The AWS CLI is an Amazon Command Line Interface that communicates with the AWS API and allows you to manage your AWS services from a terminal session from your local machine. The AWS CLI is a powerfull tool because it enables developers and devops engineers to have a full control over their Amazon public cloud services by typing commands on a specified line. With AWS CLI you can do everything that is also possible with the AWS Management Console. For an example you can make efficient file transfers to and from Amazon S3 -> how to copy from AWS S3 bucket to Azure Blob Storage. In this tutorial we will guide you through the installing process of AWS CLI and we will see how you can create a multiple named profiles and switch over them.
- AWS account
- Make sure that you are logged into your Linux machine as a user with
Installing AWS CLI
Step 1. Before we can install the AWS CLI on our machine we have to make sure that python and pip are already installed. To make sure run the following commands:
sudo python3 -V sudo pip3 -V
If the output shows you that
no packages are installed you need to follow the next steps.
Step 2. Next we will show you how to install Python3 and pip for Python3. You need to complete the following steps to install Python3 along with pip3.
First update the package list using the following command and install the prerequisites:
sudo apt update sudo apt install software-properties-common
Step 3. Now add the deadsnakes PPA to your sources list:
sudo add-apt-repository ppa:deadsnakes/ppa
Enter to continue and install Python3.7:
sudo apt install python3.7
Step 4. To install pip for Python 3 run:
sudo apt install python3-pip
Now we can make sure that pip3 is installed by checking the pip version with the following command:
Output should look something like this:
pip 9.0.1 from /usr/lib/python3/dist-packages (python 3.6)
Once you are finished with the python and pip installation we can continue with the AWS CLI installation.
Step 4. We can install AWS CLI simply by running the following command:
pip3 install awscli --upgrade --user
--upgrade option tells pip3 to upgrade any requirements that are already installed. The
--user option tells pip3 to install the program to a subdirectory of your user directory to avoid modifying libraries used by your operating system.
If you followed the above steps you have successfully installed
AWS CLI. Just to make sure run:
Output should be similar to the following:
aws-cli/1.16.253 Python/3.7 Linux/5.0.0-31-generic botocore/1.12.243
Also, if you want to check which packages are
outdated use the following command:
sudo pip3 list -o
Package Version Latest Type ------------ -------- -------- ----- asn1crypto 0.24.0 1.0.1 wheel awscli 1.16.253 1.16.255 wheel botocore 1.12.243 1.12.245 wheel cryptography 2.1.4 2.7 wheel idna 2.6 2.8 wheel ipaddress 1.0.17 1.0.22 wheel keyring 10.6.0 18.0.1 wheel keyrings.alt 3.0 3.1.1 wheel pygobject 3.26.1 3.34.0 sdist pyxdg 0.25 0.26 wheel rsa 3.4.2 4.0 wheel setuptools 39.0.1 41.4.0 wheel six 1.11.0 1.12.0 wheel wheel 0.30.0 0.33.6 wheel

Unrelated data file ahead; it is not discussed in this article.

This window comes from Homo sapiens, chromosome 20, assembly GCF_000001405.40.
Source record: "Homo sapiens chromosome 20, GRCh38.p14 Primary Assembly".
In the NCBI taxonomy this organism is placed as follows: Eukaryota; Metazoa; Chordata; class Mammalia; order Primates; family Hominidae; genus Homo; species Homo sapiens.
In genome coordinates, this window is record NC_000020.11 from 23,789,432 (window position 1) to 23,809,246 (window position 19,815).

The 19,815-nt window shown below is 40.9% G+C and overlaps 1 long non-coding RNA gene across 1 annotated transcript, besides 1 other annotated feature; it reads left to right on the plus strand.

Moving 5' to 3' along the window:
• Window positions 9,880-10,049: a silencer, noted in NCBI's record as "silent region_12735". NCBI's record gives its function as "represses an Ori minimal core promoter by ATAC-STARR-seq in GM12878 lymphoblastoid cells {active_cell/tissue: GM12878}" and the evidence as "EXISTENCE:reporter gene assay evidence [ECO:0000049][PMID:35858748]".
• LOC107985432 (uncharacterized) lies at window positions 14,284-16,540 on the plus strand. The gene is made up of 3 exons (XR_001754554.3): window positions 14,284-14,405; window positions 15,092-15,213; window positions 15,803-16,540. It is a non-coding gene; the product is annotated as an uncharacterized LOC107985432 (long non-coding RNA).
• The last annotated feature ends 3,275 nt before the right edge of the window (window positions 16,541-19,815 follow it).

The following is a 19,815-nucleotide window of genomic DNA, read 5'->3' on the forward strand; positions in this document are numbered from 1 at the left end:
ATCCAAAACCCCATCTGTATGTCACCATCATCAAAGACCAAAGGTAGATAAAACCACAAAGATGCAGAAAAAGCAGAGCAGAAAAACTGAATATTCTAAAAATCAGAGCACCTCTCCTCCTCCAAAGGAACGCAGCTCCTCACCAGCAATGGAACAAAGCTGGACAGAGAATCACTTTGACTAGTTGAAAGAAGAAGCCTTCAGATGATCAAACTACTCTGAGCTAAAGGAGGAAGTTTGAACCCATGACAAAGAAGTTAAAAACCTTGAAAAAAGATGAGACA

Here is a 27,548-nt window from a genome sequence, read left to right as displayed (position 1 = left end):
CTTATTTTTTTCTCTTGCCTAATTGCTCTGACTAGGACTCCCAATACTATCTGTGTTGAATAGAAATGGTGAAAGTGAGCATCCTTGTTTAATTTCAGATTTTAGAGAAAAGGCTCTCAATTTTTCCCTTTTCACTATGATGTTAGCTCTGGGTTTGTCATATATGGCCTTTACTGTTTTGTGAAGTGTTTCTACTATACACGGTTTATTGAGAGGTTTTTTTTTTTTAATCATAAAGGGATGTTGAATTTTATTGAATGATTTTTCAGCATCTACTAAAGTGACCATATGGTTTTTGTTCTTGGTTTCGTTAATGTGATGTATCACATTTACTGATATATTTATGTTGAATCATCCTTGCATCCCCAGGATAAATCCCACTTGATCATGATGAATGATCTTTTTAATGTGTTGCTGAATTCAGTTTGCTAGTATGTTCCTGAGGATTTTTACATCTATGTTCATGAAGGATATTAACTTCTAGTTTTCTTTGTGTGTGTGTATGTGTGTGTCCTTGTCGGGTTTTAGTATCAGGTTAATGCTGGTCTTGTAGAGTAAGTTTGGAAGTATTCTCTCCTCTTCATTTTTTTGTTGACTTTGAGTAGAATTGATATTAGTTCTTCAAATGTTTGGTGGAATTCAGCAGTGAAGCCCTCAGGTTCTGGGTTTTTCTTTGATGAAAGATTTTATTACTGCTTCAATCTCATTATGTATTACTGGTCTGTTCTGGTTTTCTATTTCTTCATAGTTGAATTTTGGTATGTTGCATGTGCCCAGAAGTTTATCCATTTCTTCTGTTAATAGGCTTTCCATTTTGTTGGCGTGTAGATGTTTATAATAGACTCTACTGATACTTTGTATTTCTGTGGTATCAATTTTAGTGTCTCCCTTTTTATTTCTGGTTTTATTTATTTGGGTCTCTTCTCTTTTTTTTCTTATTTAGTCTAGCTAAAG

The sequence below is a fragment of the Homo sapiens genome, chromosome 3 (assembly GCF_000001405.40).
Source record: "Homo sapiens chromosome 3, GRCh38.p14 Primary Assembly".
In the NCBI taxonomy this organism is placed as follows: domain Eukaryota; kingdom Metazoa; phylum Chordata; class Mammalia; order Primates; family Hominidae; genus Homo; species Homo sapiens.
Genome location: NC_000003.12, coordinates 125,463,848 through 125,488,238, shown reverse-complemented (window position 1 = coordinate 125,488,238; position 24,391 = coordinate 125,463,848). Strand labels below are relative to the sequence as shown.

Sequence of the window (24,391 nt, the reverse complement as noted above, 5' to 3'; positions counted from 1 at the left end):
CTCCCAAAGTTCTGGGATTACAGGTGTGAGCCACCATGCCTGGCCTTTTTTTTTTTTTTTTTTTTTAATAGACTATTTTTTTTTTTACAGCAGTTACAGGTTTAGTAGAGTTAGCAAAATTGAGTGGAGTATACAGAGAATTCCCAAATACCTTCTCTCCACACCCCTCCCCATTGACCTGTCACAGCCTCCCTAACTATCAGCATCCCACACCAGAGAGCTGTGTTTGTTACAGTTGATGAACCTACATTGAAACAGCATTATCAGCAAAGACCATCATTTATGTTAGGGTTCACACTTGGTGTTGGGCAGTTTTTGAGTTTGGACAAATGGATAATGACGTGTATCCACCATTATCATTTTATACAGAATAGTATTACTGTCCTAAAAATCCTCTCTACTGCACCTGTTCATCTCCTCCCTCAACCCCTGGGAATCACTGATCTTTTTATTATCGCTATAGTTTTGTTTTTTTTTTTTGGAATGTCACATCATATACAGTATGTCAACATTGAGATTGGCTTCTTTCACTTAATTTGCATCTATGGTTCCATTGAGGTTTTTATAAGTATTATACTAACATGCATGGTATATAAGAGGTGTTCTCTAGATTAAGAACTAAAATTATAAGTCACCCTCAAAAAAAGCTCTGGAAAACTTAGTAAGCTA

If you find your current version in the table, you can upgrade it with the following command:
pip3 install --upgrade --user awscli
Create multiple named profiles
Step 1. If you navigate to your home directory and list all the files you should see a hidden
ls -la ~
Navigate to the AWS directory:
Step 2. Here you will find two configuration files
credentials. In the fist one
config you need to configure your profiles by simply setting up the
region and the output format.
config file should look like the following:
[default] output = json region = eu-west-1 [profile user1] output = json region = eu-west-1 [profile user2] output = json region = eu-west-1
The AWS CLI supports three different output formats:
- JSON (json)
- Tab-delimited text (text)
- ASCII-formatted table (table)
In the second one
credentials are stored the user
aws_secret_access_key which you can find them using the AWS Management Console, open the
IAM service, select the user that you want to use and navigate to the
Security Credentials section.
Step 3. Once you have the
aws_secret_access_key of the user you should put them into the
[default] aws_access_key_id = AKIA44QJSDKDJSKHMHZYZ aws_secret_access_key = U7uyCrEfVC4JP7LdsadsgsagsapQgawI88BsU2ByrJgyMOajaE [user1] aws_access_key_id = AKIAVQUFPSJGLSSLVVPJ aws_secret_access_key = wgsau4Lq5JbU0-Cgdasdahsadgsagsagsay1wsWBozPZMrprln9 [user2] aws_access_key_id = AFSSGASXKCN3LHMHZYZ aws_secret_access_key = gsauyCrEfVC4JP7LpdhdhdshhdsvQgawI88BsUgsaasfyMOajaE
Step 4. Finally to switch over the profiles you can use the following command:
To switch your second user use the same command:
Before making any actions on your AWS profile you need to make sure which profile you are currently using by running:
In this tutorial we learned how to install and use AWS CLI, and how to switch over your AWS profiles. For more details on how to use
AWS CLI you can find at AWS CLI Documentation.